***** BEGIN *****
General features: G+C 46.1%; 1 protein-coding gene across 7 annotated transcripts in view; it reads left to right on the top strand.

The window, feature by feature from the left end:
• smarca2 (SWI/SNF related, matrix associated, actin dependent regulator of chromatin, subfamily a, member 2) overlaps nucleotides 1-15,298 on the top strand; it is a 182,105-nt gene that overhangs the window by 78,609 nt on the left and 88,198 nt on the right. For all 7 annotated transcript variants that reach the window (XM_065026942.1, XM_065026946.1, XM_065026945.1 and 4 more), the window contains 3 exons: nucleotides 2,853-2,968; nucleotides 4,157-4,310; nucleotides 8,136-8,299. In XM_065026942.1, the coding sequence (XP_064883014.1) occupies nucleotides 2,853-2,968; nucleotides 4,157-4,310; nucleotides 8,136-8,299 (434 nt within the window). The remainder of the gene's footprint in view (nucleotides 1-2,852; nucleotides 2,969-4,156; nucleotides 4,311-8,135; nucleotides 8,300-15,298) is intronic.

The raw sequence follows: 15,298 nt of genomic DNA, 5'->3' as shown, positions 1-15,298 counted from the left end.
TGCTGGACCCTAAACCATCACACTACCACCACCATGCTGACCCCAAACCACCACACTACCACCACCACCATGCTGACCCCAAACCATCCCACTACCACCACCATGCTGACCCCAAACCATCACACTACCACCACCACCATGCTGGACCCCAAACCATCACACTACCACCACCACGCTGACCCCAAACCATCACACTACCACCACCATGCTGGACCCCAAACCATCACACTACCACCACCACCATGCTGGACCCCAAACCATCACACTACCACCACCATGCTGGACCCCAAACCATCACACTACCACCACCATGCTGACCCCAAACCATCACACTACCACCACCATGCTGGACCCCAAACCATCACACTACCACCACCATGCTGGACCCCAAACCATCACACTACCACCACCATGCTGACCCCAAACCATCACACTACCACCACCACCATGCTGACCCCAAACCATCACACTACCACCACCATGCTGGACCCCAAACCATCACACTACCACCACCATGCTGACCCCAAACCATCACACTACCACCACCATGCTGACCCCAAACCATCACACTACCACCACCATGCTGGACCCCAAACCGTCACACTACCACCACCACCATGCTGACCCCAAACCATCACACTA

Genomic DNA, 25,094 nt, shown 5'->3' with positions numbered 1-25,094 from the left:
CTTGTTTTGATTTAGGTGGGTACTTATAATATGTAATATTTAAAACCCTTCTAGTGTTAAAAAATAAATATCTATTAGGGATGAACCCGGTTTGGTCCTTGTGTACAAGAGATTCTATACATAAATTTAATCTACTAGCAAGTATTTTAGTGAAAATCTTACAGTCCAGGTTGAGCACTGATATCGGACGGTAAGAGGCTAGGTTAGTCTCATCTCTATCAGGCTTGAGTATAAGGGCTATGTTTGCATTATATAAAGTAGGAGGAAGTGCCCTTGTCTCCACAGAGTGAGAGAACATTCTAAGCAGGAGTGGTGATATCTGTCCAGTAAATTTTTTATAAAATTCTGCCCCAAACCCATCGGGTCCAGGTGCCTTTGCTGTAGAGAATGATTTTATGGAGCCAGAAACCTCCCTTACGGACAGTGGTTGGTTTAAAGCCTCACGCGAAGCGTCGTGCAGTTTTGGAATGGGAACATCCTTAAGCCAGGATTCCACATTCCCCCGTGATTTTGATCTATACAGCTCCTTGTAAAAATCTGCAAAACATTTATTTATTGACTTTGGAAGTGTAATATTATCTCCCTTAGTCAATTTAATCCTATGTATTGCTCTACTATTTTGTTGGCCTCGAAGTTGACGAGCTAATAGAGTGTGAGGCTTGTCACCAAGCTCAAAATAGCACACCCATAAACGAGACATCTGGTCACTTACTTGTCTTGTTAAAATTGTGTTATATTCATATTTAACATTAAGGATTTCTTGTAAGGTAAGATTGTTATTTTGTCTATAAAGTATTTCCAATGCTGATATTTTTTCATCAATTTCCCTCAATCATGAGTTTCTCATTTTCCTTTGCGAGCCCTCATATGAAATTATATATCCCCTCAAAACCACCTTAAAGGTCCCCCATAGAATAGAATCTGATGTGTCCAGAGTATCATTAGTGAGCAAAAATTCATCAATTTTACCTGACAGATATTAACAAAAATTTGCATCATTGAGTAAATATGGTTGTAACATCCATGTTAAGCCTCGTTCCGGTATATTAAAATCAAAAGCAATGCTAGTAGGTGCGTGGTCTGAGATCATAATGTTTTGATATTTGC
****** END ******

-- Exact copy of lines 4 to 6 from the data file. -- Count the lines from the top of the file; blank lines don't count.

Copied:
The raw sequence follows: 15,298 nt of genomic DNA, 5'->3' as shown, positions 1-15,298 counted from the left end.
TGCTGGACCCTAAACCATCACACTACCACCACCATGCTGACCCCAAACCACCACACTACCACCACCACCATGCTGACCCCAAACCATCCCACTACCACCACCATGCTGACCCCAAACCATCACACTACCACCACCACCATGCTGGACCCCAAACCATCACACTACCACCACCACGCTGACCCCAAACCATCACACTACCACCACCATGCTGGACCCCAAACCATCACACTACCACCACCACCATGCTGGACCCCAAACCATCACACTACCACCACCATGCTGGACCCCAAACCATCACACTACCACCACCATGCTGACCCCAAACCATCACACTACCACCACCATGCTGGACCCCAAACCATCACACTACCACCACCATGCTGGACCCCAAACCATCACACTACCACCACCATGCTGACCCCAAACCATCACACTACCACCACCACCATGCTGACCCCAAACCATCACACTACCACCACCATGCTGGACCCCAAACCATCACACTACCACCACCATGCTGACCCCAAACCATCACACTACCACCACCATGCTGACCCCAAACCATCACACTACCACCACCATGCTGGACCCCAAACCGTCACACTACCACCACCACCATGCTGACCCCAAACCATCACACTA

Genomic DNA, 25,094 nt, shown 5'->3' with positions numbered 1-25,094 from the left: